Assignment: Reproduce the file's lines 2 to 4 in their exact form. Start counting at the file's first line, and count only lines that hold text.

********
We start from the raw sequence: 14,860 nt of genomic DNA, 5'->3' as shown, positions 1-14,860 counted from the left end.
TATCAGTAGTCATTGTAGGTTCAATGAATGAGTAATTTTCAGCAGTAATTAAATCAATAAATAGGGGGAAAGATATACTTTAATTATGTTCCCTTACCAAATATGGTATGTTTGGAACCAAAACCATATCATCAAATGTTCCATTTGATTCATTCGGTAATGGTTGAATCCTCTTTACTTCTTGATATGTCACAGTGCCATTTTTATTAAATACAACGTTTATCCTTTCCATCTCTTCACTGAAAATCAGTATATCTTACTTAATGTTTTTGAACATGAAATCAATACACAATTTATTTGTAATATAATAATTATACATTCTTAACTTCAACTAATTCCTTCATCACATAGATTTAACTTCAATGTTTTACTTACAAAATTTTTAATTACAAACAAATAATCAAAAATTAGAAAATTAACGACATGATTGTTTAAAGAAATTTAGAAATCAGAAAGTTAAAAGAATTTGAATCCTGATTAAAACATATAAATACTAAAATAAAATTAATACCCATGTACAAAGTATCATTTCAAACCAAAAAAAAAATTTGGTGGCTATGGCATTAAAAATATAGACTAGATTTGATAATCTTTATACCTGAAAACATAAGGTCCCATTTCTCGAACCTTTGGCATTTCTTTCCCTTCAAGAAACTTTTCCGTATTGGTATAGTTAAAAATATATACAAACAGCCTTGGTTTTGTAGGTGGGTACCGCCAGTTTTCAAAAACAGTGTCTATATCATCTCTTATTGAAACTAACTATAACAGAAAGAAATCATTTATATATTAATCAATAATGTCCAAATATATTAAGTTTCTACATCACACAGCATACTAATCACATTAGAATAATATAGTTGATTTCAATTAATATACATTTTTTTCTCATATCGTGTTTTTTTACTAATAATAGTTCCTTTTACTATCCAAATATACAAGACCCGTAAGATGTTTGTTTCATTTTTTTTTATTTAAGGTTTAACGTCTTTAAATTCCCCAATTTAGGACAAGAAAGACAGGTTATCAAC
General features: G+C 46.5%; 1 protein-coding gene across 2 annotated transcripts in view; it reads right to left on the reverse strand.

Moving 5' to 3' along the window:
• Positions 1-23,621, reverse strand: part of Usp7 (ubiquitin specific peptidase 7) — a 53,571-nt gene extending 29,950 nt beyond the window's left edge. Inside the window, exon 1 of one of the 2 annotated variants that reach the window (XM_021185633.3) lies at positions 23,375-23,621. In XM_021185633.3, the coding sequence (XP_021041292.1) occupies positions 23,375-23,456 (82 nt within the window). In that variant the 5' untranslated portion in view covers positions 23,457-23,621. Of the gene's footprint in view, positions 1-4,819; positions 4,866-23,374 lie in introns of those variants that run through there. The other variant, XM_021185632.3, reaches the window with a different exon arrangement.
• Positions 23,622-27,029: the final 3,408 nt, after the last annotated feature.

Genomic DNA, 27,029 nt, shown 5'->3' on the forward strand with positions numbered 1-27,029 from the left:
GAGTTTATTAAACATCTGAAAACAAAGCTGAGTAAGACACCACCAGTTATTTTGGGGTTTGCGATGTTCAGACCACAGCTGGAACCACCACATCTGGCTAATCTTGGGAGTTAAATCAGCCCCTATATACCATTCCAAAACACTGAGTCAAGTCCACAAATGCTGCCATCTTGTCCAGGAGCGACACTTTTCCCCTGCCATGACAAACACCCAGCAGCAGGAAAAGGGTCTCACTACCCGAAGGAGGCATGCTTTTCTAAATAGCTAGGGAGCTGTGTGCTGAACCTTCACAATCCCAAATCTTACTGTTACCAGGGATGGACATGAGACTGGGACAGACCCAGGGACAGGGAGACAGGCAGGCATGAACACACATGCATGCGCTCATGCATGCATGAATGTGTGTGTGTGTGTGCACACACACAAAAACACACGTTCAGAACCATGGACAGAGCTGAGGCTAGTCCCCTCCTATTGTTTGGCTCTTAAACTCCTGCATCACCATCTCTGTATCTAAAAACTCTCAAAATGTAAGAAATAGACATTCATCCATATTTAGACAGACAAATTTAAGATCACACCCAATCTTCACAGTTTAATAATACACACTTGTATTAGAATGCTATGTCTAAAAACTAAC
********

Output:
TATCAGTAGTCATTGTAGGTTCAATGAATGAGTAATTTTCAGCAGTAATTAAATCAATAAATAGGGGGAAAGATATACTTTAATTATGTTCCCTTACCAAATATGGTATGTTTGGAACCAAAACCATATCATCAAATGTTCCATTTGATTCATTCGGTAATGGTTGAATCCTCTTTACTTCTTGATATGTCACAGTGCCATTTTTATTAAATACAACGTTTATCCTTTCCATCTCTTCACTGAAAATCAGTATATCTTACTTAATGTTTTTGAACATGAAATCAATACACAATTTATTTGTAATATAATAATTATACATTCTTAACTTCAACTAATTCCTTCATCACATAGATTTAACTTCAATGTTTTACTTACAAAATTTTTAATTACAAACAAATAATCAAAAATTAGAAAATTAACGACATGATTGTTTAAAGAAATTTAGAAATCAGAAAGTTAAAAGAATTTGAATCCTGATTAAAACATATAAATACTAAAATAAAATTAATACCCATGTACAAAGTATCATTTCAAACCAAAAAAAAAATTTGGTGGCTATGGCATTAAAAATATAGACTAGATTTGATAATCTTTATACCTGAAAACATAAGGTCCCATTTCTCGAACCTTTGGCATTTCTTTCCCTTCAAGAAACTTTTCCGTATTGGTATAGTTAAAAATATATACAAACAGCCTTGGTTTTGTAGGTGGGTACCGCCAGTTTTCAAAAACAGTGTCTATATCATCTCTTATTGAAACTAACTATAACAGAAAGAAATCATTTATATATTAATCAATAATGTCCAAATATATTAAGTTTCTACATCACACAGCATACTAATCACATTAGAATAATATAGTTGATTTCAATTAATATACATTTTTTTCTCATATCGTGTTTTTTTACTAATAATAGTTCCTTTTACTATCCAAATATACAAGACCCGTAAGATGTTTGTTTCATTTTTTTTTATTTAAGGTTTAACGTCTTTAAATTCCCCAATTTAGGACAAGAAAGACAGGTTATCAAC
General features: G+C 46.5%; 1 protein-coding gene across 2 annotated transcripts in view; it reads right to left on the reverse strand.

Moving 5' to 3' along the window: